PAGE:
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April 25th, 2010:

Machiavelli on code quality

As the doctors say of a wasting disease, to start with, it is easy to cure but difficult to diagnose. After a time, unless it has been diagnosed and treated at the outset, it becomes easy to diagnose but difficult to cure.

— Nicolo Machiavelli, The Prince

via Dee Hock, Birth of the Chaordic Age

Not a charter for hackers

Just had to turn off comments since this post has become a spam target. Sorry.

Update: Kent since tweeted this nice one-liner:

a complete engineer can code for latency or throughput and knows when and how to switch


Kent Beck’s excellent keynote at the Startup Lessons Learned Conference has been attracting some attention on The Interweb. In particular, it seems like he’s now saying that careful engineering is wasteful—just copy and tweak those files to get a result now. I can already hear how this will be cited by frustrated proprietors and managers around the world (more on this in a moment).

What I think he actually said is that we should make engineering trade-offs. When we’re concerned with learning, then we want the fastest turnaround possible. It’s like a physics apparatus, it’s over-engineered if it lasts beyond the experiment. But, if we’re delivering stuff that people will actually use, that we want them to rely on, then the trade-off is different and we should do all that testing, refactoring, and so on that he’s been talking about for the last ten years. Kent brushes over that engineering stuff in his talk, but it’s easy to forget how rare timely, quality delivery is in the field.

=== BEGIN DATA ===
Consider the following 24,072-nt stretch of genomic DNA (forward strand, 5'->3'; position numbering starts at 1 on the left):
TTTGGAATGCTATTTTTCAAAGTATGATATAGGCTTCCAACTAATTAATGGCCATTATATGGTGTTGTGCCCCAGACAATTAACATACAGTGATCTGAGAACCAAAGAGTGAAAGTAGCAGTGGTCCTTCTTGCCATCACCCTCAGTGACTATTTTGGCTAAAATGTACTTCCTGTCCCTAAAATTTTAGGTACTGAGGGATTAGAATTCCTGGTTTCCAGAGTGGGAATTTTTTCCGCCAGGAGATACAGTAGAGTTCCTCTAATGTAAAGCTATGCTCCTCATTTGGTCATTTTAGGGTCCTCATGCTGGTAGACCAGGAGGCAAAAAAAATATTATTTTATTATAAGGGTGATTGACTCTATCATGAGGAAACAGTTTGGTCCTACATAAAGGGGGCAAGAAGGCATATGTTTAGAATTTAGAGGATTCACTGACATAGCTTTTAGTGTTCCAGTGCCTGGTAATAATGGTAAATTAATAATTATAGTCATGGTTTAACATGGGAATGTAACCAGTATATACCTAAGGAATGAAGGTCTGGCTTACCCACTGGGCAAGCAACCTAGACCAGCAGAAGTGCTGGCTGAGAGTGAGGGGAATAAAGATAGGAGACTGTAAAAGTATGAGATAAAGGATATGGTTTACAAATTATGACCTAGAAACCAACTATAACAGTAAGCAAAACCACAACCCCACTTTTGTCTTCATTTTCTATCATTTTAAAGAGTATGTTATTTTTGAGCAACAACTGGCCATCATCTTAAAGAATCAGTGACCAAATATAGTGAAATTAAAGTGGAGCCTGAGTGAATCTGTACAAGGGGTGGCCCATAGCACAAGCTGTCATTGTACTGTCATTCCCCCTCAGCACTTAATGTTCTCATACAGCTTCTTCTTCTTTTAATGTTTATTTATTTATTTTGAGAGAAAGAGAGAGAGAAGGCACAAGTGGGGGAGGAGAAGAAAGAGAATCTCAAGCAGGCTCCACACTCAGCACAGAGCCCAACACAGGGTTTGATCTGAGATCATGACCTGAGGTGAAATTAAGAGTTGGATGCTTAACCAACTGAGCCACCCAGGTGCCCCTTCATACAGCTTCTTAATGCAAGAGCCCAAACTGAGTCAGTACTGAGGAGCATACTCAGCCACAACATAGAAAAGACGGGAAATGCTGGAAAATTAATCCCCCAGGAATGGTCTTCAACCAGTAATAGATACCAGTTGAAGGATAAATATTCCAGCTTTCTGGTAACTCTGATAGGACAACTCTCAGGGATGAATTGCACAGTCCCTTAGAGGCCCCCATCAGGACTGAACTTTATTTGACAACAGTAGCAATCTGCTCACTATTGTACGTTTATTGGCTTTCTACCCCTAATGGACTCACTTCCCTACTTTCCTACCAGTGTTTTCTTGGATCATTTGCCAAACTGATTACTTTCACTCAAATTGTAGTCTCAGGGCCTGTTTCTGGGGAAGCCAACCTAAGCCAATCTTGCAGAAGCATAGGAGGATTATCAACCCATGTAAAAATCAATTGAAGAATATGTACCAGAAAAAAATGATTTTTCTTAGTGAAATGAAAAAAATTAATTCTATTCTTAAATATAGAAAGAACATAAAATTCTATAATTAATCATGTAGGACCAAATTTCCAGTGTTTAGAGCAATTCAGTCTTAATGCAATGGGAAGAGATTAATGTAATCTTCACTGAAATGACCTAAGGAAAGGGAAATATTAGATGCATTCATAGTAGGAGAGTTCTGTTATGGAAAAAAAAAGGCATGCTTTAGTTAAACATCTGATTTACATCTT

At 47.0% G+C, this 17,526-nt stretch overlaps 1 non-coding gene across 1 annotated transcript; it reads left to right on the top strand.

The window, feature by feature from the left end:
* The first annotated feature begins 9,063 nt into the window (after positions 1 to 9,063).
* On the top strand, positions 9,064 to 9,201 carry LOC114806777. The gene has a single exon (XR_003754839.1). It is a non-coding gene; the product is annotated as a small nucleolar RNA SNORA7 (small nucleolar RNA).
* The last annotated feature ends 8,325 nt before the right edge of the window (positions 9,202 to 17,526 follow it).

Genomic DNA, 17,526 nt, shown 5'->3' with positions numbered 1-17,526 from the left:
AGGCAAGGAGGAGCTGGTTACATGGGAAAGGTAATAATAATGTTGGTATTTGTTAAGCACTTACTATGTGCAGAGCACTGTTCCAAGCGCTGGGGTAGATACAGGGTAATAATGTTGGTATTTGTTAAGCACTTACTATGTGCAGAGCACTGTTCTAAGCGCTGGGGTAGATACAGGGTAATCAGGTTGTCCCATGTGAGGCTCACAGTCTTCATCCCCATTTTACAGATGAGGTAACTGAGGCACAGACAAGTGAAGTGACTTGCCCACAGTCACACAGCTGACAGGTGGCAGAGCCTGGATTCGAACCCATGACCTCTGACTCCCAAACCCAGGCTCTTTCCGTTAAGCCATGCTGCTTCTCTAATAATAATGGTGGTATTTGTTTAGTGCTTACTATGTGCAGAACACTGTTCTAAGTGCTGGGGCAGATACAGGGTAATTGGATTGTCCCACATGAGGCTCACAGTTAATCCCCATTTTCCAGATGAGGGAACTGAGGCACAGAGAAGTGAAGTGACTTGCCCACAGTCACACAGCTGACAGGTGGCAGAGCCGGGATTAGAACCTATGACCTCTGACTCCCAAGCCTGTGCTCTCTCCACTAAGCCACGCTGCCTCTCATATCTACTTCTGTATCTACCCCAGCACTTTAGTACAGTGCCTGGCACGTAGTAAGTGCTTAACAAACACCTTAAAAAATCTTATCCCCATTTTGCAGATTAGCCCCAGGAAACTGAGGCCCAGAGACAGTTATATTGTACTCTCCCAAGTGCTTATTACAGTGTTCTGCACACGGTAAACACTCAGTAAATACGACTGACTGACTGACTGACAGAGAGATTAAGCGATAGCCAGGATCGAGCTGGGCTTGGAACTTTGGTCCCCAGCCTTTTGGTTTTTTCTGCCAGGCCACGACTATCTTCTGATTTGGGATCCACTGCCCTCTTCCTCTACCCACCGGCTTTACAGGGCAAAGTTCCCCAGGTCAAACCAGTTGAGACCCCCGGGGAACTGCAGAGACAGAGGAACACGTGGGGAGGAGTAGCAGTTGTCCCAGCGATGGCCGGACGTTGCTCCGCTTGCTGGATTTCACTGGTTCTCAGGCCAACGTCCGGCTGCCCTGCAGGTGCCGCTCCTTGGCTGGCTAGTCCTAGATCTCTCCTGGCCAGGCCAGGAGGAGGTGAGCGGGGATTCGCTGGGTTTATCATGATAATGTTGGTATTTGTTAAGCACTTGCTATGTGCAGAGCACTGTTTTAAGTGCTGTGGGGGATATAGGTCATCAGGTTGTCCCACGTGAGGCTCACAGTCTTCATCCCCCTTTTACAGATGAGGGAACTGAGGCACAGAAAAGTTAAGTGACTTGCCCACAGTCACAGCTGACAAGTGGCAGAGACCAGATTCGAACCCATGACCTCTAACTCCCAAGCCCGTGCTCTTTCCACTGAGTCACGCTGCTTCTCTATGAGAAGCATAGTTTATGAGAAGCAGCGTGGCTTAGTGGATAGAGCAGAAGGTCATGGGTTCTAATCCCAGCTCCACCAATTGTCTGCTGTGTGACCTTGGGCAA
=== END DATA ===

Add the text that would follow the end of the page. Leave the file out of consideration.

My favourite part is Kent’s answer to the last question. A stressed manager or owner asks how to get his developers to stop being so careful and just ship something. Kent’s reply is to present the developers with the real problem, not the manager’s solution, and let them find a way. What the manager really wants is cheap feedback on some different options. The developers, given a chance, might find a better solution altogether, without being forced into arbitrarily dropping quality.

Good developers insist on maintaining quality, partly to maintain pride in their work (as Deming proposed), but also because we’ve all learned that it’s the best route to sustained delivery.

As Brian Marick pointed out recently, it’s about achieving more (much more) through relationships, not one side or another achieving dominance.